fNIRS Signal Processing

Below we describe a series of operations, which were performed in both macroregion and channel-by-channel analyses. Individual hemodynamic responses were segmented into 11 s trials starting from 1 s before the stimulus onset to 10 s after. Each trial was zero-mean corrected by subtracting the mean intensity of the optical signal recorded during the 11 s period, to reduce the effect of low-frequency physiological noise when averaging the trials. The amplitude range (i.e., the difference between the maximum and minimum values) of each trial was calculated to remove artifacts: any trial with an amplitude range greater than the mean range ± 2.5 SDs in the specific experimental condition was considered as an outlier and then discarded. Subsequently, trials of the same condition were averaged. Channels with excessively noisy data (i.e., SD > 1600 nM, <5%) were discarded from the analysis.

The averaged hemodynamic response was smoothed with a Savitzky–Golay filter (Savitzky and Golay 1964), with polynomial order equal to 3 and frame size equal to 4 s, and it was baseline-corrected by subtracting from the overall hemodynamic response the mean intensity of the signal in the time interval between 1 s before and 1 s after the onset. For each channel, mean HbO and HbR concentrations were computed across a time window spanning the interval between 4 s and 8 s after trial onset. Peak latency was the time at which HbO reached its maximum value, and HbR reached its minimum value during the trial. Repeating these operations for each participant allowed us to generate distinct optical maps, one for HbO and another for HbR, for each experimental condition.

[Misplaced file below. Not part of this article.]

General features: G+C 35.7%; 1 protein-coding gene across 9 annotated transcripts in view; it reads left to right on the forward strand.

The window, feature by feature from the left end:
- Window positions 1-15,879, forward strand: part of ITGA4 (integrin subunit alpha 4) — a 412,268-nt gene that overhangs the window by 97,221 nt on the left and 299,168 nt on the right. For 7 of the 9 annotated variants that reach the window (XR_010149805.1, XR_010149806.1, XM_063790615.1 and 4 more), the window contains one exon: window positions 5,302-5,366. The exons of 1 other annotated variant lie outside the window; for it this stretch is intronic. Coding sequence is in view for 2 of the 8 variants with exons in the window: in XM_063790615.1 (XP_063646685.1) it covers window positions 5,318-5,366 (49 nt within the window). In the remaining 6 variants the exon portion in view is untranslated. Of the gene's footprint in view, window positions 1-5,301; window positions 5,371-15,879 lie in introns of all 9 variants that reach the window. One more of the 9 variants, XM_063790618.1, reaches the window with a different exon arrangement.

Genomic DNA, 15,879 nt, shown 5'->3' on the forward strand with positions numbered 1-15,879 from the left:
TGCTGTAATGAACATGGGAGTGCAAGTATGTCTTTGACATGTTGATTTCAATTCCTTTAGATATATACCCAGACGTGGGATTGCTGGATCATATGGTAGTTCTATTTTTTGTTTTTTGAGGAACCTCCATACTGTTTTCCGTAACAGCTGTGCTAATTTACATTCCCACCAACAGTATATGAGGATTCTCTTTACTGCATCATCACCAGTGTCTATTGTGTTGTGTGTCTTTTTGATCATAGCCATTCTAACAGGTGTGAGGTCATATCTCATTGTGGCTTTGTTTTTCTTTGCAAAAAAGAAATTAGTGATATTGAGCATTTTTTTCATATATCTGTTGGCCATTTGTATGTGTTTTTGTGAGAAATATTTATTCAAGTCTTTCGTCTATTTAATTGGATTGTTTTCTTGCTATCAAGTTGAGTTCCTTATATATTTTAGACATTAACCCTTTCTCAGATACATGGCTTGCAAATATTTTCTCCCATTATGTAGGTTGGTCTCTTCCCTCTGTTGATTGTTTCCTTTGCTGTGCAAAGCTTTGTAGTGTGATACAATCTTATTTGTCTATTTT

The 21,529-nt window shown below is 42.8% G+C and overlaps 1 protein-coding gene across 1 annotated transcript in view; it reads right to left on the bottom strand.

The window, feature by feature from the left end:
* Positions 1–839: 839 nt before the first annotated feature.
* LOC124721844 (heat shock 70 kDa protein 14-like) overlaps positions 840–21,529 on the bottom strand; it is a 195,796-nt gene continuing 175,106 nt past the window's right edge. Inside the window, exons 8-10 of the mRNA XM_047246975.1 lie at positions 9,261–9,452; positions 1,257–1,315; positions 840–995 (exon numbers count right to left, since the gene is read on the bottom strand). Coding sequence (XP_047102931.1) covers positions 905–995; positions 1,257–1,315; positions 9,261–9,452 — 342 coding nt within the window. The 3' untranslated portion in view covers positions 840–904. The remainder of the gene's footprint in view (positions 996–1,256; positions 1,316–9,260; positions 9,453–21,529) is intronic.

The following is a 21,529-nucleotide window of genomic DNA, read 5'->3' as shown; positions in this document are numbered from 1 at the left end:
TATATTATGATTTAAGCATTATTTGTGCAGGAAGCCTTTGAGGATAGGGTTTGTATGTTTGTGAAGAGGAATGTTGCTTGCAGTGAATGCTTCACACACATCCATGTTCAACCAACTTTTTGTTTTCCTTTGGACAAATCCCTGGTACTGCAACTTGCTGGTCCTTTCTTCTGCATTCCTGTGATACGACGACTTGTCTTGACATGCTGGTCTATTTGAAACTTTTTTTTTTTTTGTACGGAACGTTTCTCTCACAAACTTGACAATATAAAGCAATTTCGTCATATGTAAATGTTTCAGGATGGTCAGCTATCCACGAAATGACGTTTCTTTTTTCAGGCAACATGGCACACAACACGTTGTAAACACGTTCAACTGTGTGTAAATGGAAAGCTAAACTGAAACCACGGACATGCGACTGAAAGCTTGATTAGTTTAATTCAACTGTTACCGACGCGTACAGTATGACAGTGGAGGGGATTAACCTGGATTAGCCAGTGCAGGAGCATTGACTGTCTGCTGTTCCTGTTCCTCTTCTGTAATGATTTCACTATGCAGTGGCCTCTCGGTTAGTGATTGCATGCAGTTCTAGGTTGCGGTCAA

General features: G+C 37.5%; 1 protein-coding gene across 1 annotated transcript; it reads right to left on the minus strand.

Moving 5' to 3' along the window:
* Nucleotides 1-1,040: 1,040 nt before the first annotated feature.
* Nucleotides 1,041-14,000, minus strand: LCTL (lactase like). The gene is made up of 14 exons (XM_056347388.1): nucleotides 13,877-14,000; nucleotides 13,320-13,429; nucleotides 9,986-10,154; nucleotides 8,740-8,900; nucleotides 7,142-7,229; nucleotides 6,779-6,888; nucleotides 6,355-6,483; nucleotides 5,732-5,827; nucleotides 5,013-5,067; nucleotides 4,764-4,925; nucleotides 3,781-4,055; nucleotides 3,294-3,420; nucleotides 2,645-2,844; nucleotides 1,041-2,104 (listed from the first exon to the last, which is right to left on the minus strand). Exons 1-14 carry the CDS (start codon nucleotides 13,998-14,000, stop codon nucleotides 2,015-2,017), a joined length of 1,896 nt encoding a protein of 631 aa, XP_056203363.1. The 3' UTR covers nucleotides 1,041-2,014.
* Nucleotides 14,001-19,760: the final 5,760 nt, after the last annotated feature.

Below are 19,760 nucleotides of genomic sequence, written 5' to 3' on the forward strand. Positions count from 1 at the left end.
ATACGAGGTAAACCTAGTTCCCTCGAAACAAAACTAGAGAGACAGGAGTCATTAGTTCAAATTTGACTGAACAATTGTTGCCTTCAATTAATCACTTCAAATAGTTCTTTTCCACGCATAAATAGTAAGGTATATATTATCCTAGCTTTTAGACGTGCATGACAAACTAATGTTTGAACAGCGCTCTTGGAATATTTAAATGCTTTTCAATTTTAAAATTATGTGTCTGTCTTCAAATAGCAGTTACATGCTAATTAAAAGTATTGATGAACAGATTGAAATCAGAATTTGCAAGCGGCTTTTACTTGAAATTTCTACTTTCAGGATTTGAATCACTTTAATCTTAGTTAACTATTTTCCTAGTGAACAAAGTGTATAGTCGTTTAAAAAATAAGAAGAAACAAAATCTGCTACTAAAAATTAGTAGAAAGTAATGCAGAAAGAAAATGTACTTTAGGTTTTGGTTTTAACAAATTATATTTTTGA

Macroregion Analysis

After performing the operations described in the “fNIRS signal processing” section (for each participant, condition, and channel), we divided the channels in 2 macroregions (Fig. 2): the PPC, including the channels surrounding detectors A and C, and the TPJ/STG, including the channels surrounding detectors B and D (A-B and C-D: left and right hemisphere, respectively). The mean hemodynamic activity in the 2 anatomical groups was pooled and submitted to repeated measures ANOVAs. Given that HbR did not reveal any significant activation, no further analysis was performed for such concentration. As an estimate of cerebral blood volume, one could use HbT concentration (Culver et al. 2005) (HbO + HbR). However, given that the HbR did not show a consistent event-related hemodynamic response (i.e., no channel resulted significantly activated in the macroregion analysis), we investigated only HbO concentration in the channel-by channel analysis.

Channel-by-Channel Analysis